The term “Celtic” is often seen as synonymous with Irish, but the Celts were not really Irish. Not originally, at least. The original Irish people were a Stone Age culture that thrived (okay, no one knows if they did that well, but at least they existed) on the island nearly as far back as 9000 B.C. This Mesolithic culture was replaced by a “New Stone Age” culture around 3000 B.C. I’m wondering if these guys were like a cross between the Flintstones and the Lucky Charms leprechaun, the modern stone age family with funny accents. Anyway, the people of this Neolithic culture created elaborate stone burial mounds such as Newgrange, built about 500 years before the pyramids. This and similar burial mounds are aligned with the rising sun on the winter solstice.
Beginning in about 2000 BC, these Flintstone people discovered how to mix copper and tin to make bronze, so they left their stone tools behind and made bronze ones.
And they made instruments. More than half the Bronze Age bells and horns found anywhere in the world were located in Ireland. As of the turn of this century, 104 Bronze Age horns had been discovered in Ireland. And for centuries, no one could figure out how to play them. (This would be recent centuries—odds are that the people who created them knew how to play them. Or maybe that’s why Ireland has so many left. If they never worked in the first place, no one would use them so they wouldn’t get broken)
In the 1980s, musicians experimented with replica instruments and figured out how to play a surprising range of notes.
In any case, these musical people weren’t the Celts.
The Celtic culture originated somewhere near the Alps, spread across Europe, and then invaded the British Isles around 500 B.C. So the Celts were foreign invaders. But they invaded so thoroughly that they pretty much wiped out all traces of the previous culture. This happens a lot with invaders, of course. And in most of Europe, the Celts were soon wiped out by the Romans and we might never have heard of them if Ireland hadn’t been so far from the center of their empire.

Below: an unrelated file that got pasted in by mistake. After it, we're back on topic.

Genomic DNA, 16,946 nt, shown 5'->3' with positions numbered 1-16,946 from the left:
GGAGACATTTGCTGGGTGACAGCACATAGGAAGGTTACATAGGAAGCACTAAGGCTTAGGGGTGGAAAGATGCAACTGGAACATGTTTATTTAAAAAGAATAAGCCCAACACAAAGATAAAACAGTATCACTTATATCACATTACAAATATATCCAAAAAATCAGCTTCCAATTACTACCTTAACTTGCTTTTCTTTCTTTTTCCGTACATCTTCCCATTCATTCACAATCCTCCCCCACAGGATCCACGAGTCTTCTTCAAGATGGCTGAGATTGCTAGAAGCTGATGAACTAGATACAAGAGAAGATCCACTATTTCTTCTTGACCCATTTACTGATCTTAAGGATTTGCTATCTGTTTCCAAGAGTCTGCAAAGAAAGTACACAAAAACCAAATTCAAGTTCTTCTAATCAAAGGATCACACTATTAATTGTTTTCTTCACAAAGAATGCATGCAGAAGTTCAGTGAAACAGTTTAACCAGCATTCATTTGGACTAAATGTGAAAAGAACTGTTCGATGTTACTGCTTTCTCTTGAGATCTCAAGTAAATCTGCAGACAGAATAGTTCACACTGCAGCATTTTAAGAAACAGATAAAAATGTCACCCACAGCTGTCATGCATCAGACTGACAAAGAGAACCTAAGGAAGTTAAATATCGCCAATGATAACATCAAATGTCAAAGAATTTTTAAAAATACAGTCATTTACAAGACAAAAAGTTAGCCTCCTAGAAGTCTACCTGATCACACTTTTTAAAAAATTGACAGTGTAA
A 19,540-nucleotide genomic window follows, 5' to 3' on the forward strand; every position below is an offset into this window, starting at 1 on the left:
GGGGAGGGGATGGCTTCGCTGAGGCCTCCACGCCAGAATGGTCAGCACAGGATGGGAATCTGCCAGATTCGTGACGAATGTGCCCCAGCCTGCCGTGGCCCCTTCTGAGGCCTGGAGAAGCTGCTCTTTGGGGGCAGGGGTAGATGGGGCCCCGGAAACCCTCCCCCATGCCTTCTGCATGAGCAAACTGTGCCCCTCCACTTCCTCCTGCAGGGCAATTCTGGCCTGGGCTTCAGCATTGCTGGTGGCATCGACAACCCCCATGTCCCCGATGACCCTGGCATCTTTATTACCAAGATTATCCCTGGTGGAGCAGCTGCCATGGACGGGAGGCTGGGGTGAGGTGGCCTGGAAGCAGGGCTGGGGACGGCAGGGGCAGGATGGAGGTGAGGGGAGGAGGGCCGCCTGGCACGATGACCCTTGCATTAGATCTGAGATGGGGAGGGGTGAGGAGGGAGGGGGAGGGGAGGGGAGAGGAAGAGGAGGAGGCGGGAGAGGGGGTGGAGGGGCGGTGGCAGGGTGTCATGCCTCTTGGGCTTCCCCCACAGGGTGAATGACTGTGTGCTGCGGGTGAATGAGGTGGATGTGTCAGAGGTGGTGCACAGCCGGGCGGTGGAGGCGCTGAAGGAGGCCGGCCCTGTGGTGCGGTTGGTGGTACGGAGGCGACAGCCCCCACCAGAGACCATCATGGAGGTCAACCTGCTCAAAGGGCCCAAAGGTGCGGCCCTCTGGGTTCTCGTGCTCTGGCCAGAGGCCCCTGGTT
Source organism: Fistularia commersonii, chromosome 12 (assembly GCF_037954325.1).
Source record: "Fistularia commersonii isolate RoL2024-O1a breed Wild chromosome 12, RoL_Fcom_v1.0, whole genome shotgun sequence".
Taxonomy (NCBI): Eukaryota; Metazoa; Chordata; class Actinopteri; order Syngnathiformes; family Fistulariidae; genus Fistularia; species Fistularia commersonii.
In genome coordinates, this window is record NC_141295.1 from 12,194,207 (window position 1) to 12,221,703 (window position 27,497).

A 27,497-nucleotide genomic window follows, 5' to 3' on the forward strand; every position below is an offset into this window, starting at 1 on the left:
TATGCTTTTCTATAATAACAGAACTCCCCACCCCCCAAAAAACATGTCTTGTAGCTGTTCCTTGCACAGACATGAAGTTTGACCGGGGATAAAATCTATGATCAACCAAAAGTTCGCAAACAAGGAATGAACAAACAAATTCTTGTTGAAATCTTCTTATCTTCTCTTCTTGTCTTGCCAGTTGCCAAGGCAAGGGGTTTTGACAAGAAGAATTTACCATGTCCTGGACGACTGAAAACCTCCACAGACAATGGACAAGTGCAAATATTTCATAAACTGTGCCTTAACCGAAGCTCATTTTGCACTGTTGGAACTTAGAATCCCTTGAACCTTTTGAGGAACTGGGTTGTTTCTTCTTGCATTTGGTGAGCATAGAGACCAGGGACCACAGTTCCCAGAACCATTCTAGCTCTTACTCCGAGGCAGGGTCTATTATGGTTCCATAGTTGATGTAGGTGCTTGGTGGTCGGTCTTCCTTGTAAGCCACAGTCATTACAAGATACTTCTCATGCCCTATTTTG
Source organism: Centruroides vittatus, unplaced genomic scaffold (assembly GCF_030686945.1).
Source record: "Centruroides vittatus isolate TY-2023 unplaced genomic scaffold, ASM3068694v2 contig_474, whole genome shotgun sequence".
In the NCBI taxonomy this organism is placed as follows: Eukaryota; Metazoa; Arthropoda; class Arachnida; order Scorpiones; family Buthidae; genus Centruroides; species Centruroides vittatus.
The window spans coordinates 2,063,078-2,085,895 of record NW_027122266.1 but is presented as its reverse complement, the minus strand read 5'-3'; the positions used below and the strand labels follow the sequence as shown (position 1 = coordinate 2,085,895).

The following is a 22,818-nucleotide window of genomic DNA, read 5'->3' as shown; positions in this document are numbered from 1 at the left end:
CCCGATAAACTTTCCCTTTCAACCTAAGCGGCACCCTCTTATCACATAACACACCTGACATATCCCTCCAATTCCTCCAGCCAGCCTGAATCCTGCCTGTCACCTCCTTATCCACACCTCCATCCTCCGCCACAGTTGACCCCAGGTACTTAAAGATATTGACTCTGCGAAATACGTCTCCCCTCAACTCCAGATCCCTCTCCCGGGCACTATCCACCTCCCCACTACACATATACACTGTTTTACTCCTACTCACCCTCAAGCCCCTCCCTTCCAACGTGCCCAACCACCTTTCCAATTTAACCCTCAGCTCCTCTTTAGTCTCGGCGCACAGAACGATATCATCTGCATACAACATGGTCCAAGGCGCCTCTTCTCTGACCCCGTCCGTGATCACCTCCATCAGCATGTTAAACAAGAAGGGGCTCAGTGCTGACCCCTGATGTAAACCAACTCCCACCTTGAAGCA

The Romans conquered a great deal of Britain, but not all of it. “Native” (meaning Celtic) cultures remained in the corners that the Romans just didn’t have the time and resources to dominate: Ireland, Wales, Scotland, and Cornwall. Celtic language and culture continued in these areas for many years longer – long enough to be recorded in writing and then resurrected when these corners of Britain felt the need to rebel against British stiff-upper-lip-ism.
From the 17th Century onward, scholars took a particular interest in finding and translating Celtic stories, music, monuments and anything else related to the culture. Feelings of Irish nationalism gave rise to a so-called “Celtic Revival” beginning in about the 1880s.
I wonder how those bronze age Flintstone Leprechauns would have felt about that. Were they reviving the wrong culture?
What do you think?
The information for much of the article comes from Irish History by Seamas MacAnnaidh (Parragon 1999). Photo courtesy of Ard-Mhúsaem na hÉireann (The National Museum of Ireland)